Regardless of the topic du jour–whether or not to adopt Agile, whether or not to revamp product requirements, where the market development opportunities lie, how to use Web 2.0 as a vehicle for marketing–the downturn inspires two distinct reactions in technology companies:
- We live in the best of all possible worlds. We may need to economize a bit, but we don’t need to explore any significant changes to how we do business. All we need to do is wait, and not do anything stupid.
- We could improve what we’re doing. In fact, even if the downturn hadn’t happened, we’d be in the middle of a discussion about how we might [fill in the blank] better.
Of course, there’s always a strong argument behind the first position. Aside from Old Man Inertia, the other culprit here is the perceived cost and risk of change. The perception is important–moreso, in some organizations, than the measurable costs, benefits, and risks of change.
Pity The Poor Indolent
That’s not intended to be a condescending statement, equating "perceived risk" with "delusion." We might be talking about the concept of "rapid cognition" that Malcolm Gladwell touted in Blink. "Perceived risk" might also be a busy person’s way of avoiding the opportunity cost of making an ROI calculation.
However, it may only be anxiety, or fear of losing one’s privileged position, or plain stubbornness. And, needless to say, not every proposed change is a good idea.
Unfortunately, change is always necessary, which is why it’s probably a good thing that some people are risk-takers, and some people are not. (Whether the difference comes from genes, brain chemistry, or boredom is besides the issue.) If our species consisted only of risk-takers, we long ago would have died out, having jumped off one too many cliffs, or tried to pet one too many wild animals. If we only had risk-avoiders in our gene pool, we would never have built a civilization, for fear of losing the familiar comforts of subsistence agriculture and occasional mastodon-hunting.
It’s All Right, Ma (I’m Only Bleeding Revenue)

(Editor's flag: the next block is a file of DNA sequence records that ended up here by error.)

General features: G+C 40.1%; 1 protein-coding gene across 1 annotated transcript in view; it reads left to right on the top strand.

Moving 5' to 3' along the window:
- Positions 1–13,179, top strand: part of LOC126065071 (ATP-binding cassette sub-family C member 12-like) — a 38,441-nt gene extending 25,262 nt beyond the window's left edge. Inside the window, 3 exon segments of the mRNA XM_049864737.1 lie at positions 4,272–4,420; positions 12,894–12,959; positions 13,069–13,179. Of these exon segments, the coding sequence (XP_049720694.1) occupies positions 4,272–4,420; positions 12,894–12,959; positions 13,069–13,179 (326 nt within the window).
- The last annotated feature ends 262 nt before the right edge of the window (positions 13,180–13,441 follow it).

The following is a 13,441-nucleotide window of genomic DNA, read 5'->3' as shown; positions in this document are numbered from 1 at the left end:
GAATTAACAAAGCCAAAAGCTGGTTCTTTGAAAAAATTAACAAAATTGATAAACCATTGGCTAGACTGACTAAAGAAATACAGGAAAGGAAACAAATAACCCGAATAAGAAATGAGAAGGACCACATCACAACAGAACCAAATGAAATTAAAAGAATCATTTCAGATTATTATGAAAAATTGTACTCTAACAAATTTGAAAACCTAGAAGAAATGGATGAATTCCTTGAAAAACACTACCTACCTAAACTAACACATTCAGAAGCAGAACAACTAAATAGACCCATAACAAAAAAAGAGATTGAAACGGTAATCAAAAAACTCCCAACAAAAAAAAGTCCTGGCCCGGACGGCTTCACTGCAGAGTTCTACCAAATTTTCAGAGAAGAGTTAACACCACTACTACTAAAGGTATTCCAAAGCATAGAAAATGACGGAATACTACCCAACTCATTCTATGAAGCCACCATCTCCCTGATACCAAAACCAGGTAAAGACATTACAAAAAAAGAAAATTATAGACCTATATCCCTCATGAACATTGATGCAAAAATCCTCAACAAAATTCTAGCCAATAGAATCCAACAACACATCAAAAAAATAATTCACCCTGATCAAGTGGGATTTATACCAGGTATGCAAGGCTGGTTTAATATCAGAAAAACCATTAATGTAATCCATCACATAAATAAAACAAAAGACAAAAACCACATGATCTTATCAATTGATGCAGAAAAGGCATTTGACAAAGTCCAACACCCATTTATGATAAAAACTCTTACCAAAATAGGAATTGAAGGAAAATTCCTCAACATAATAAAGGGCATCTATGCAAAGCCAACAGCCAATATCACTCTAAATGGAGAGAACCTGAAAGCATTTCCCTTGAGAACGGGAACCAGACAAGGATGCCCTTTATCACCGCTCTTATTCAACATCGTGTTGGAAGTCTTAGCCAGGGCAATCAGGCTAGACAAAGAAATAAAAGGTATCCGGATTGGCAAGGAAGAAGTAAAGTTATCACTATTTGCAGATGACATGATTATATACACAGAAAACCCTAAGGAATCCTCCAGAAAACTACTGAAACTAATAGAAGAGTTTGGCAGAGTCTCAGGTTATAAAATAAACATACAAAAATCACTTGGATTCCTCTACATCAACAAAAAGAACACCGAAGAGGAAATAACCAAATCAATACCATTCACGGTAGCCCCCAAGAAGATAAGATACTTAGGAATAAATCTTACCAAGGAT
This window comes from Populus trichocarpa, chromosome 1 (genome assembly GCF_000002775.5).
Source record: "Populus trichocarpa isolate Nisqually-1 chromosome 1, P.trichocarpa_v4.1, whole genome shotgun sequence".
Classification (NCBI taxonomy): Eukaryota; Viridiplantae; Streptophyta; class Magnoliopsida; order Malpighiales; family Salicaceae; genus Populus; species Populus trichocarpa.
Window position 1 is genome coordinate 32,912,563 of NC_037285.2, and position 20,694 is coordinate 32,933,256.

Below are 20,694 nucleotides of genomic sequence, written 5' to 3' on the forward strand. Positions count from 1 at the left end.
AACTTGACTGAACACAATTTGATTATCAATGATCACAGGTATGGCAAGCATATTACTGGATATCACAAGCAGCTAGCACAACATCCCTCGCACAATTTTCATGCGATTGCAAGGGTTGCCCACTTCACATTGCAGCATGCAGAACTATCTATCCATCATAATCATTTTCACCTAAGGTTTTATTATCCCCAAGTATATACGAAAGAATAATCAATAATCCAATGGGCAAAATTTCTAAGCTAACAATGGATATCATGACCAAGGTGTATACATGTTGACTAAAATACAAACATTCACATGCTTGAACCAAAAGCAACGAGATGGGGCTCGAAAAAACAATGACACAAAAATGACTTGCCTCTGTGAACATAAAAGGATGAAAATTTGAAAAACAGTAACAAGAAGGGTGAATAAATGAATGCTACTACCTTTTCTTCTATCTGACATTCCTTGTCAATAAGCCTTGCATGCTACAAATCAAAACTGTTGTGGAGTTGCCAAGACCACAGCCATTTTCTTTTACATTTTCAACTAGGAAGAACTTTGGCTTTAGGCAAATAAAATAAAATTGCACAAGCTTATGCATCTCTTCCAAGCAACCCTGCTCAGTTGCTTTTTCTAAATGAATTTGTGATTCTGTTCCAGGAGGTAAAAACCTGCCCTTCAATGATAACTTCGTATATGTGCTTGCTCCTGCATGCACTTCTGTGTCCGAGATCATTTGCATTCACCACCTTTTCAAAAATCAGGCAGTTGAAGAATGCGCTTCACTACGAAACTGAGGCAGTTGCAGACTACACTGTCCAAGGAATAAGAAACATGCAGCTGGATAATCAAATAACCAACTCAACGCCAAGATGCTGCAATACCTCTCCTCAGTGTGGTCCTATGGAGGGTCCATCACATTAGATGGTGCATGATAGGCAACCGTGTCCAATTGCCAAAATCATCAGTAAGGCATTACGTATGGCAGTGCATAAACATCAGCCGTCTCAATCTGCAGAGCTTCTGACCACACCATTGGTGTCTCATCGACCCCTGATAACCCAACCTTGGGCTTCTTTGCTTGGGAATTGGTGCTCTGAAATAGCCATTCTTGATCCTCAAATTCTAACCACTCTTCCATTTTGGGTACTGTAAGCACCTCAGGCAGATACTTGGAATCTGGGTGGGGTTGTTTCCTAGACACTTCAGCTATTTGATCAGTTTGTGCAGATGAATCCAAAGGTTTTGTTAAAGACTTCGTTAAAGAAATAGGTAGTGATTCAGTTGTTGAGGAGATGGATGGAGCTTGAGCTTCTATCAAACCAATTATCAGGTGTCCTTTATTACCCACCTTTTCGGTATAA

Now that civilization is firmly established, economic downturns prove the value of both risk-takers and risk-avoiders. The dot-com bust of 2001 happened because many companies had no real business plans, or really daffy ideas for how to make money. Painful as it was, as downturns go, it was necessary for the long-term health of the technology industry.
Many of the companies that survived, including some successful start-ups, decided not to buy into the notion that millions of hits on Amazon.com did not shatter underlying economic rules. That was risk-taking of a different sort, in the face of rocket-propelled stock prices and insanely expensive acquisitions.
Unlike the earlier cataclysm, the downturn of 2008 isn’t a direct verdict on the technology industry. Unfortunately, in the old Schumpeterean, "creative destruction" view of capitalism, firms can’t pick and choose which economic shocks demand a response. Many of shocks come from outside the technology industry. Unfair, perhaps, but that’s life.
The Memes They Are A-Changin’
Fortunately, in the same "creative destruction" philosophy, crises provide an excuse for making necessary changes. For example, whether or not Americans wanted to admit it, the United States was already an important global player. Sadly, it took two world wars for American elites to adopt a more internationalist foreign policy, and for American voters to approve it.
Perhaps, when we ponder notions like taking Web 2.0 more seriously, or revamping the way we collect requirements, or exposing the product roadmap to salespeople and customers, we need to look not at our feet, but the road ahead. When the downturn ends–and it will, just as all calamities end–will technology companies be operating the same way? Or will the survivors have found, in the press of necessity, different ways to operate?
I’ll leave it to your genes, or brain chemistry, or boredom with the status quo, to answer that question.